Agree.  But wouldn't it be great if we could eat negative-sized slices of key lime pie?


    Wouldn't we lose weight from the negative calories?

  • Reply 98 of 181
    So why doesn't Apple make a cheaper smart phone? All of the highly intelligent analysts insist that they must in order to survive. I guess companies that actually make profits on their products cannot survive when up against those subsidized by China and Google with their bottomless bank accounts.
  • Reply 99 of 181
    First, the probability that, in the real world, industry profits would total exactly zero is perhaps zero (or close to that). So, it's kind of moot other than in its attempt to be clever.

    Second, I can't speak for jragosta (although I suspect he might agree), but I would VERY comfortably say that the company had more than 100% of the industry profit (= Net Income).

    It's neither moot nor clever. It's math and your either with it or against it. If I were you I'd stay on math's side in this.
  • Reply 100 of 181

    Quote:

    Originally Posted by SolipsismX View Post





    1) You're not using the word in the intended form.



    2) Showing that the word loss specifically means loss does not prove that another word can't also refer to a loss with the proper qualifier is added.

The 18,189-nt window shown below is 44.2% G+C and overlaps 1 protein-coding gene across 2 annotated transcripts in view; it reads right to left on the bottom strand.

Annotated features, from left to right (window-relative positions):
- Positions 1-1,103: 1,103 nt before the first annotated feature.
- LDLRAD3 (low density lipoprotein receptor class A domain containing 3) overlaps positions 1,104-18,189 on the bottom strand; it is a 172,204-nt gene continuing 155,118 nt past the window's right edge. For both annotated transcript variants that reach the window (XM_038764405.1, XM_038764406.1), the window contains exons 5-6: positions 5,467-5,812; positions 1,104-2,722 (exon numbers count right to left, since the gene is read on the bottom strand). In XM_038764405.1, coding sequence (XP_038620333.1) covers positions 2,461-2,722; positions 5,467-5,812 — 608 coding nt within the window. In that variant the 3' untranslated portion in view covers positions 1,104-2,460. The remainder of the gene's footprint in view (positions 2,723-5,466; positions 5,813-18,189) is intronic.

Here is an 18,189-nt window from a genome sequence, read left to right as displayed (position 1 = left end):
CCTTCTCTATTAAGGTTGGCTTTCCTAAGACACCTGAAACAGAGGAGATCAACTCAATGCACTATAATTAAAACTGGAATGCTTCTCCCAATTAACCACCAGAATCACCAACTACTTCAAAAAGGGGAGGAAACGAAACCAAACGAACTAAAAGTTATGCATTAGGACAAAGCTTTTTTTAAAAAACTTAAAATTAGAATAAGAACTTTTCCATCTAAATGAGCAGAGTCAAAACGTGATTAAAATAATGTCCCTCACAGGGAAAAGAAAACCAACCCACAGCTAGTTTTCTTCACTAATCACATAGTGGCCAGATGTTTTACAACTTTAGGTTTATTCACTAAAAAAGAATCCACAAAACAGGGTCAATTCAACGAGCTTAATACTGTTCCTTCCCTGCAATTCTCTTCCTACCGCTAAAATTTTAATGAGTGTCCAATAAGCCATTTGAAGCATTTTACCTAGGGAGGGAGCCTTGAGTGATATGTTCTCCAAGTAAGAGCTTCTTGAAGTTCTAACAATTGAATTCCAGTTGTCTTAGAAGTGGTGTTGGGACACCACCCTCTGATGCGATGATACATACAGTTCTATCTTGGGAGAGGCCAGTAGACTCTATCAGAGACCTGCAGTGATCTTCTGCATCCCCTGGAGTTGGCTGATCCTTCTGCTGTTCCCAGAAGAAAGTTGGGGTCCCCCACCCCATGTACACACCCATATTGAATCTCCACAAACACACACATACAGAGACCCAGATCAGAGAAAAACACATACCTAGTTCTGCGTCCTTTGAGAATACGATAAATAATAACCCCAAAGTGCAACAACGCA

3) Do a search for negative profit and you'll get an excessive number of comments but I choose one on negative profit margins because it had a video. I though where test failed perhaps a voice might help: ]http://www.ehow.com/video_12221637_profit-margin-negative.html



    4) If you and others want to change the meaning of words, the entire structure of the English language and accounting practices that predate every living person on Earth be my guest but it'll be a hard battle.


     


    1. Yes I am


    2. Ok, what "qualifier" am I not reading in this article?


    3. Your link is talking about profit margins, which is not the same as profit. Profit *margin* is the change in profit (change can be positive or negative even though it has the word "profit" before it) given a change in production or some sort of other input.


    4. We do not want to change the meaning of words. In fact, I'm promoting proper English and the proper use of lingo, especially in the sense of accounting. I don't know alot about anothing except for the field that I have studied and worked in extensively. No where in our arguments are we trying to restructure a language.